“The Little Indian” by Rose Moon
There is no doubt in my mind that my dad loved us, my brother and me. He seemed to love all children, but we were special because we were his. He would hang out with us, play games, tickle and wrestle and take us on hikes in the woods. He bought us toys from Sears and Woolworth’s and brought us souvenirs from foreign lands where he traveled as a tail gunner in the Air Force. He would spend hours helping my little brother build model airplanes while I hung out around the table looking on.
When I was much younger, before my brother was born he would tell me long stories about animals living in the woods and sometimes, when in the right mood, he would draw pictures of those animals surrounding a cartoon character he called “The Little Indian.” This Indian was a pot bellied man with long braids and one feather held by a band around his head.
The little Indian was always alone in the woods with the animals. He carried a bow and arrow, but the animals did not look to be afraid of him. The smudged graphite on paper seemed to melt them all together on the page like the image was coming though out of some ancient mystical place. Watching him draw was like watching a magician because I could never tell what the picture was until he was completely finished. I would argue with him and say things like “that’s not a dog” and he would say “hang on, don’t be so impatient” and then suddenly the canine would appear right before my eyes. Looking back, I’m sure it was a wolf.
The Little Indian was even at peace with the wolves. I was too little to wonder if there were other Indians in his life. Did he have a wife, kids, a tribe somewhere? The little Indian was small, but he was also big because he was the forest and the animals too.
Many years later when I was an adult and moved to the New Mexico desert, for my birthday, my dad sent a drawing of the little Indian living in the desert. There were cactus, coyotes, turtles and birds. He was right at home there too and up above him was a huge sky and a sun with a smile.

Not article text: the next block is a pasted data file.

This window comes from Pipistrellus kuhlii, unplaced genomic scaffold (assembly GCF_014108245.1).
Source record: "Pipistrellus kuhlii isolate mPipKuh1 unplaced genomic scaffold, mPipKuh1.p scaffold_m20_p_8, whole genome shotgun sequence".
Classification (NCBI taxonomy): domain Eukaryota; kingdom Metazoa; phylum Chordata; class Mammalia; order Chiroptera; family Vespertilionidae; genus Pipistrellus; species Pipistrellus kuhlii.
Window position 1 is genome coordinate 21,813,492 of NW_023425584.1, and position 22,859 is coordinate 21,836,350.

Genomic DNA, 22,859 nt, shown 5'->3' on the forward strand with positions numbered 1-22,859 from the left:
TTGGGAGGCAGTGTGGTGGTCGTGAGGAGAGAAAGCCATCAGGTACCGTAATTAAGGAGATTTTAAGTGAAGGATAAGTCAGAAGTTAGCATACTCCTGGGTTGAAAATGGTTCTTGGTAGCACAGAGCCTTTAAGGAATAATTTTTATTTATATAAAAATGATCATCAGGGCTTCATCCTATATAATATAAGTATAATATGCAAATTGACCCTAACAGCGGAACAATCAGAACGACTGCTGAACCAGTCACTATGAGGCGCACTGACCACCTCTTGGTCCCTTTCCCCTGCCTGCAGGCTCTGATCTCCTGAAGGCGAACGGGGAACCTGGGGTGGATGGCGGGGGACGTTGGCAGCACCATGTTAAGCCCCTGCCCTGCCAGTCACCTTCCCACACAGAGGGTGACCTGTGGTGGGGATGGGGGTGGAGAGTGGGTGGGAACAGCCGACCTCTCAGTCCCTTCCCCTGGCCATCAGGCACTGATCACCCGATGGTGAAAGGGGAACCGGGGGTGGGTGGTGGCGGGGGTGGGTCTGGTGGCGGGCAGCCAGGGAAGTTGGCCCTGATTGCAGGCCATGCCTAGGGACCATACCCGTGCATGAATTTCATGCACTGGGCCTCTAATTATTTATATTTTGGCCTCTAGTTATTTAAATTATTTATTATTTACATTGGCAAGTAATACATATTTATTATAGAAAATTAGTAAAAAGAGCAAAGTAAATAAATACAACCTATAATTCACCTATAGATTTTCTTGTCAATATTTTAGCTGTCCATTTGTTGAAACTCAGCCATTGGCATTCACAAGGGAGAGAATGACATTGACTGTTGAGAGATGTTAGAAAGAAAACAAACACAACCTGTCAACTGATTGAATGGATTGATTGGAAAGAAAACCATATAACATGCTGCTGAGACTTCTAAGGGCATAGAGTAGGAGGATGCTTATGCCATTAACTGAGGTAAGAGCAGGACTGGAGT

It would be a long time after that, that I discovered my grandfather, my dad’s dad was a Chickasaw Indian who had passed as a white man, moved from Mississippi and married my grandmother who was from a Mormon family. My dad told me this and said I should never mention it or tell anyone. Apparently that is how it works when you pass. I had never heard anything about my grandfather’s family until right before my dad passed away, when he told me about taking a trip to Oklahoma to see his uncle’s grave, my grandfather’s brother. Ada Oklahoma is where the Chickasaw Indians were marched to from Mississippi, their native land.
As my dad grew older, he became more distant. He was a retired military man living in Texas, and was a conservative Republican, an alcoholic, and was mentally ill. I had grown up to become an anti-war liberal hippie with a college education. My dad held tight to the belief that women above all were put on earth to serve men. I wanted him to recognize my accomplishments, to be proud of me, but he was embarrassed by who I’d become. We didn’t see each other much and when we did our conversations were brief and hostile. No matter the distance that grew between us, the image of the Little Indian reminded me that somewhere in reality there was a love so great and so deep that everything would somehow be all right.
I still have the drawing he sent to me in New Mexico, and it hangs in my studio and reminds me not only to keep drawing and painting, but that love lives on in this deep river that runs below the surface of everyday life’s ups and downs and differences. I have no doubt that my dad knew this too and what better way to express it, artist to artist, father to daughter. Days before he died at ninety-five, because he had trouble hearing on the phone I thought he could understand three words, so I told him I loved him and he said “I love you, too.”